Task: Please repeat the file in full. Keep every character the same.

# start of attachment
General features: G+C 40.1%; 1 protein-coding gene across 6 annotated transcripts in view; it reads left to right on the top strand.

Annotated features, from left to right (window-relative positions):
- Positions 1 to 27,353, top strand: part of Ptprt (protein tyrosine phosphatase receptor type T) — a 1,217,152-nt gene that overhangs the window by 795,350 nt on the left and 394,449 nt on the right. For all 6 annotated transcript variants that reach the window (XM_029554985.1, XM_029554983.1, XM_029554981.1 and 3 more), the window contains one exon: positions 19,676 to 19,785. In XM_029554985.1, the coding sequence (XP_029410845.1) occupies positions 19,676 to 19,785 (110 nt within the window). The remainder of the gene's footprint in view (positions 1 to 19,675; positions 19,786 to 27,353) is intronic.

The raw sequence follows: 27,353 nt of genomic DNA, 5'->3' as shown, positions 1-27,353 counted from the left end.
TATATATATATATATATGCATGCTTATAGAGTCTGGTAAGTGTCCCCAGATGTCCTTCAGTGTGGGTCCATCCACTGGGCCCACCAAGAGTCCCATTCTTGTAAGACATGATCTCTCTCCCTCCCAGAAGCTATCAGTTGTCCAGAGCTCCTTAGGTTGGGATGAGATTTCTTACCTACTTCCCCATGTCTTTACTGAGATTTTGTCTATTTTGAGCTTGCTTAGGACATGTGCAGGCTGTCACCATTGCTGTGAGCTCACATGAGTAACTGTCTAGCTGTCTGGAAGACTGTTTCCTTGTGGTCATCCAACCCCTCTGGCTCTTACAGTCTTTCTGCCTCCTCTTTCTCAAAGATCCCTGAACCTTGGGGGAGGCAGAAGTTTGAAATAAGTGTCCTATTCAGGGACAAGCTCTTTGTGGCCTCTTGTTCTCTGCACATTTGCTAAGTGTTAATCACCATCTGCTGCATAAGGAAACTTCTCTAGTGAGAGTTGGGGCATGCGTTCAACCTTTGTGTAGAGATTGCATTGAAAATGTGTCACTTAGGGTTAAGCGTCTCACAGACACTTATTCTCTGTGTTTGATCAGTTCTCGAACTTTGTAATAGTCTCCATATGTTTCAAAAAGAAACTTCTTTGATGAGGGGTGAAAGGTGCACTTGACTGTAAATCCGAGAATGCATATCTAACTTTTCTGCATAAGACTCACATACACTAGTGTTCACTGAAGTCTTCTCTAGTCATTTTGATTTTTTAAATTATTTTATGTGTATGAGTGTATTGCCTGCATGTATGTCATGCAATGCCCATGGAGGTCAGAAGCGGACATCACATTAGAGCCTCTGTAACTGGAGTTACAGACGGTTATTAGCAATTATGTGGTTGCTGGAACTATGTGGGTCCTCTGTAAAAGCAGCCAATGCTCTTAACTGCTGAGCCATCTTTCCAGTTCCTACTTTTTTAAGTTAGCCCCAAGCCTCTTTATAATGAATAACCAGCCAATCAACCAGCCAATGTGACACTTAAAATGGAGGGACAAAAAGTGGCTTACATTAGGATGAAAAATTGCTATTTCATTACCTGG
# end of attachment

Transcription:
General features: G+C 40.1%; 1 protein-coding gene across 6 annotated transcripts in view; it reads left to right on the top strand.

Annotated features, from left to right (window-relative positions):
- Positions 1 to 27,353, top strand: part of Ptprt (protein tyrosine phosphatase receptor type T) — a 1,217,152-nt gene that overhangs the window by 795,350 nt on the left and 394,449 nt on the right. For all 6 annotated transcript variants that reach the window (XM_029554985.1, XM_029554983.1, XM_029554981.1 and 3 more), the window contains one exon: positions 19,676 to 19,785. In XM_029554985.1, the coding sequence (XP_029410845.1) occupies positions 19,676 to 19,785 (110 nt within the window). The remainder of the gene's footprint in view (positions 1 to 19,675; positions 19,786 to 27,353) is intronic.

The raw sequence follows: 27,353 nt of genomic DNA, 5'->3' as shown, positions 1-27,353 counted from the left end.
TATATATATATATATATGCATGCTTATAGAGTCTGGTAAGTGTCCCCAGATGTCCTTCAGTGTGGGTCCATCCACTGGGCCCACCAAGAGTCCCATTCTTGTAAGACATGATCTCTCTCCCTCCCAGAAGCTATCAGTTGTCCAGAGCTCCTTAGGTTGGGATGAGATTTCTTACCTACTTCCCCATGTCTTTACTGAGATTTTGTCTATTTTGAGCTTGCTTAGGACATGTGCAGGCTGTCACCATTGCTGTGAGCTCACATGAGTAACTGTCTAGCTGTCTGGAAGACTGTTTCCTTGTGGTCATCCAACCCCTCTGGCTCTTACAGTCTTTCTGCCTCCTCTTTCTCAAAGATCCCTGAACCTTGGGGGAGGCAGAAGTTTGAAATAAGTGTCCTATTCAGGGACAAGCTCTTTGTGGCCTCTTGTTCTCTGCACATTTGCTAAGTGTTAATCACCATCTGCTGCATAAGGAAACTTCTCTAGTGAGAGTTGGGGCATGCGTTCAACCTTTGTGTAGAGATTGCATTGAAAATGTGTCACTTAGGGTTAAGCGTCTCACAGACACTTATTCTCTGTGTTTGATCAGTTCTCGAACTTTGTAATAGTCTCCATATGTTTCAAAAAGAAACTTCTTTGATGAGGGGTGAAAGGTGCACTTGACTGTAAATCCGAGAATGCATATCTAACTTTTCTGCATAAGACTCACATACACTAGTGTTCACTGAAGTCTTCTCTAGTCATTTTGATTTTTTAAATTATTTTATGTGTATGAGTGTATTGCCTGCATGTATGTCATGCAATGCCCATGGAGGTCAGAAGCGGACATCACATTAGAGCCTCTGTAACTGGAGTTACAGACGGTTATTAGCAATTATGTGGTTGCTGGAACTATGTGGGTCCTCTGTAAAAGCAGCCAATGCTCTTAACTGCTGAGCCATCTTTCCAGTTCCTACTTTTTTAAGTTAGCCCCAAGCCTCTTTATAATGAATAACCAGCCAATCAACCAGCCAATGTGACACTTAAAATGGAGGGACAAAAAGTGGCTTACATTAGGATGAAAAATTGCTATTTCATTACCTGG